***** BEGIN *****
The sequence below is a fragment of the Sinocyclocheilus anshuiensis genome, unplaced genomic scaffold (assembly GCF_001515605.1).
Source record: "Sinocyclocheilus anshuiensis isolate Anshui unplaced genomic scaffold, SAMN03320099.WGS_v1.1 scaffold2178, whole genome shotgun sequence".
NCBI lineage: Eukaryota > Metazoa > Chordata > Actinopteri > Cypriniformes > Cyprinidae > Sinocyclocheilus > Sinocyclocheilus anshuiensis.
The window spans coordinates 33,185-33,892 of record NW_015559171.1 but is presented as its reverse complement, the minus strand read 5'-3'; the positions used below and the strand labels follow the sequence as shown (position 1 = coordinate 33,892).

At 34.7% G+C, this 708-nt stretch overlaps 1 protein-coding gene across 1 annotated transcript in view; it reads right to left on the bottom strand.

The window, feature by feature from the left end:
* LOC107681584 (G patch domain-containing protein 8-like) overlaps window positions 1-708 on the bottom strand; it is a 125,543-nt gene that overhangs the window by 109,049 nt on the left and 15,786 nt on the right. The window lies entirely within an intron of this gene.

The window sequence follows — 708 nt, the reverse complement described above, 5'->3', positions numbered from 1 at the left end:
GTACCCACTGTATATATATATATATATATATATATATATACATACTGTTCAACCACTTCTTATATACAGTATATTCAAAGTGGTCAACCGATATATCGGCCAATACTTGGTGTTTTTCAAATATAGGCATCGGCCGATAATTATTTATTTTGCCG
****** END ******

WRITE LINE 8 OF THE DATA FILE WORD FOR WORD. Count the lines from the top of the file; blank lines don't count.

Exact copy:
The window sequence follows — 708 nt, the reverse complement described above, 5'->3', positions numbered from 1 at the left end: